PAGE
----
I arrive mid-afternoon, and wandered around the I-Site’s visitor information before a guy quietly points me to the hostel information section. I make my way to the Tasman Bay hostel (free chocolate pudding and ice cream!) and grab a free bike for a quick ride around town. Shocking spoiler: I got lost several times. Really, I picked up the bike because I was actually tired of walking and after eying the town map, I decided it was too far to walk to my two goals for the day:
1) The Center of New Zealand.
2) The Sprig & Fern brewery. It’d also been a while since I’d ridden (about 5 months) and I realized I missed biking. I probably went too fast and pulled a tourist move by pretending to be a car and got in the middle of a lane. The bizarre looks I was given by drivers all around informed me that bikes do not necessarily do this in New Zealand. I pulled out the map again, and saw that I wasn’t on a road that allowed for on-street riding. Oops. A few right and wrong turns later, I was back at a park I had passed fifteen minutes ago. I pulled out my map for the 10th time and decide to go straight since I wasn’t sure which other direction to go in.
Sweetness on a pogo stick! I find the path I’m looking for half an hour after I started. That’s just the way it goes for someone with a remarkable ability to get lost but that still ends up exactly where they need to be. I get close to the Center of New Zealand, figure it’s a walking path up the hill, so I ride back to the hostel with a huge smile on my face. I take a look at the map again, and realize that The Center of New Zealand is about a 30 minute walk from the hostel (I took the long way by bike). So off I go trying to get to the top before the sun sets. I barely make it. I wondered why it was called “The Center of New Zealand” when it wasn’t anywhere close to the geographic center of the country. It was simply the survey point for the county (not nearly as exciting). I take a look at the map again, and realize that I’m about a 30 min walk from the Sprig and Fern (about 10 minutes from the trail head). Brilliant. I stop in for 6-beer tasting (note: that doesn’t mean pints!). New Zealanders apparently don’t like dark beers, as I found a notable dearth of them in my observations of North Island bars. This brewery is remarkable because it offers more than 1 type of dark beer. In fact, it offers 4 dark beers: Fern Dark, Doppelbock, Porter, and Scotch Ale. I round out the sampler with a Best Bitter and Pale Ale (click for a full list of beer here).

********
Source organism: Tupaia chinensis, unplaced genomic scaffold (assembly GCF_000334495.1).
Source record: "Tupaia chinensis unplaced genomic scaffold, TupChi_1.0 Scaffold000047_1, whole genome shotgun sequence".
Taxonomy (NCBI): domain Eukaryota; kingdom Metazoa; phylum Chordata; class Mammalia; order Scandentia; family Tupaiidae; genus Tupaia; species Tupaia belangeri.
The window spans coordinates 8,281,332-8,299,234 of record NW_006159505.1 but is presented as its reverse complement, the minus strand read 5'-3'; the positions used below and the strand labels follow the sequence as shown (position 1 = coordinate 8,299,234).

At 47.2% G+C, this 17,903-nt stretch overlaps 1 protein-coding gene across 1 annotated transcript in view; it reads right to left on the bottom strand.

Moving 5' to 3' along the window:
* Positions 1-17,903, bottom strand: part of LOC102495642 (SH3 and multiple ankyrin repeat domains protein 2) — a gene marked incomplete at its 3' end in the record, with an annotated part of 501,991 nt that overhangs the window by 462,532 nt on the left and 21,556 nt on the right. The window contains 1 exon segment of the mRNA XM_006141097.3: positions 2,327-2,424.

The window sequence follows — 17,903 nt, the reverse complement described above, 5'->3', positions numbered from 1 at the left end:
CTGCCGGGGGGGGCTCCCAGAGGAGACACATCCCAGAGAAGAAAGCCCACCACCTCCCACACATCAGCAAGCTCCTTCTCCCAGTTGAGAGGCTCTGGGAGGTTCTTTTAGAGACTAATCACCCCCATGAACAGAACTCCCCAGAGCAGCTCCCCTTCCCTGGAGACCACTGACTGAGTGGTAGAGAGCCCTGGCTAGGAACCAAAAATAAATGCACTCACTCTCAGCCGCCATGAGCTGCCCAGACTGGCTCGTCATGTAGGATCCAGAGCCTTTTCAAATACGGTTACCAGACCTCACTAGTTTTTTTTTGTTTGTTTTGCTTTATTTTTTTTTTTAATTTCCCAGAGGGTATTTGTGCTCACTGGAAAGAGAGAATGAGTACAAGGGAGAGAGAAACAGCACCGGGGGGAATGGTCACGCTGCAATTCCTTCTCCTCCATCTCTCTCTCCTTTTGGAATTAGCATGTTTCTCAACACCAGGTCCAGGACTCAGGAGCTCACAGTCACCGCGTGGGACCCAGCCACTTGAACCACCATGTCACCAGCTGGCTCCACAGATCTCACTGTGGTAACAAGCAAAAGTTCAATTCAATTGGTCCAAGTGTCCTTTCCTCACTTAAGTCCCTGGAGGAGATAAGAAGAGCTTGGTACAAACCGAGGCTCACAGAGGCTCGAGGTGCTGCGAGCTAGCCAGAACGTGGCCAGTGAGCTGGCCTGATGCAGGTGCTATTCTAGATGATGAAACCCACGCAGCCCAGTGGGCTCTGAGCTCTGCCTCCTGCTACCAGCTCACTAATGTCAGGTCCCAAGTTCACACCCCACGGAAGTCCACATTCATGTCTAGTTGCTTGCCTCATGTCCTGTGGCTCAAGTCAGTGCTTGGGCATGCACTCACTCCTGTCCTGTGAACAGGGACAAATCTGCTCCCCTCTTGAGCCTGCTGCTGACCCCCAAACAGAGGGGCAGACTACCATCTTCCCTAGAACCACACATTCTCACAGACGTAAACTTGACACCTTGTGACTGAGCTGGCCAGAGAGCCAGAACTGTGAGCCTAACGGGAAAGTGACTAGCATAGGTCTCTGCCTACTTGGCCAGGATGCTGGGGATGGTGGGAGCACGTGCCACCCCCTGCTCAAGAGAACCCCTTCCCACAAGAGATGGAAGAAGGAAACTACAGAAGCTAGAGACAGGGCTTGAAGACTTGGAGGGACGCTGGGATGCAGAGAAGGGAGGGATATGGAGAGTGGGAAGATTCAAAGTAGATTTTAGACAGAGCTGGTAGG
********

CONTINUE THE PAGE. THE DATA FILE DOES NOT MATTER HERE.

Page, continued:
I spot a stack of magazines and pull out a copy of New Zealand Geographic. The Pale Ale is good, but the Best Bitter is undrinkable. The Doppelbock is most delightful. The Fern Draught is mediocre and stop drinking it after a few sips. I find myself engrossed by an article about El Nino’s (the weather phenomenon) effect on the Northland (the northern section of the North Island). I never considered that a place as green as New Zealand could have a drought so bad that the cows were starving. I keep reading and absent-mindedly reach for the Scotch Ale and miss it just enough to tip the glass and spill the beer all over my table. An employee walks by and asks me what happened and whether or not someone bumped the table. I’m really embarrassed about being distracted by an article in the New Zealand Geographic. I want to lie and say I’m tipsy. I meekly tell the truth and look away to try and hide the embarrassment. He wipes my table and I get right back into the thick of the article without a second thought. I refuse to leave without finishing my article. I make it back to the hostel, enjoy some free hot chocolate pudding with ice cream, befriend a young German girl named Caroline and find out that we’re going to be in the same places for the next few days. I end up telling her and an Italian, Franceso, about my bush walk and getting lost. His mannerisms are very stern, and I tell myself that it makes sense that Italy should have such serious people because of that important religious figure in Rome. He seems to be the kind of person that doesn’t know how to smile.
He clearly thinks I’m insane. My first few sentences to him earlier that evening probably didn’t help my cause, either. “Hey we stayed at the same hostel yesterday. Are you Portuguese?” “Have you met the Portuguese?” He states incredulously, clearly insulted by the fact that I thought he was Portuguese. “I’m Italian.” He goes on. “Oh. I thought you knew capoeira.” How did I come to this fantastical conclusion? I saw Brazilian-made flip-flops and a bathrobe that resembled a gi in the last room that we shared. That adds up to someone who does capoeira in my head. It’s probably a result of watching too many martial arts films. While entertaining, it’s at times like these that I should keep my over-active imagination to myself. I realize that I boosted his ego a bit when he later asks me, “Why did you think I did capoeira? Is it because of my…” and he flexes his bicep. I laugh and make another embarrassing confession about the bathrobe connection. Some days, you just have to own who you are.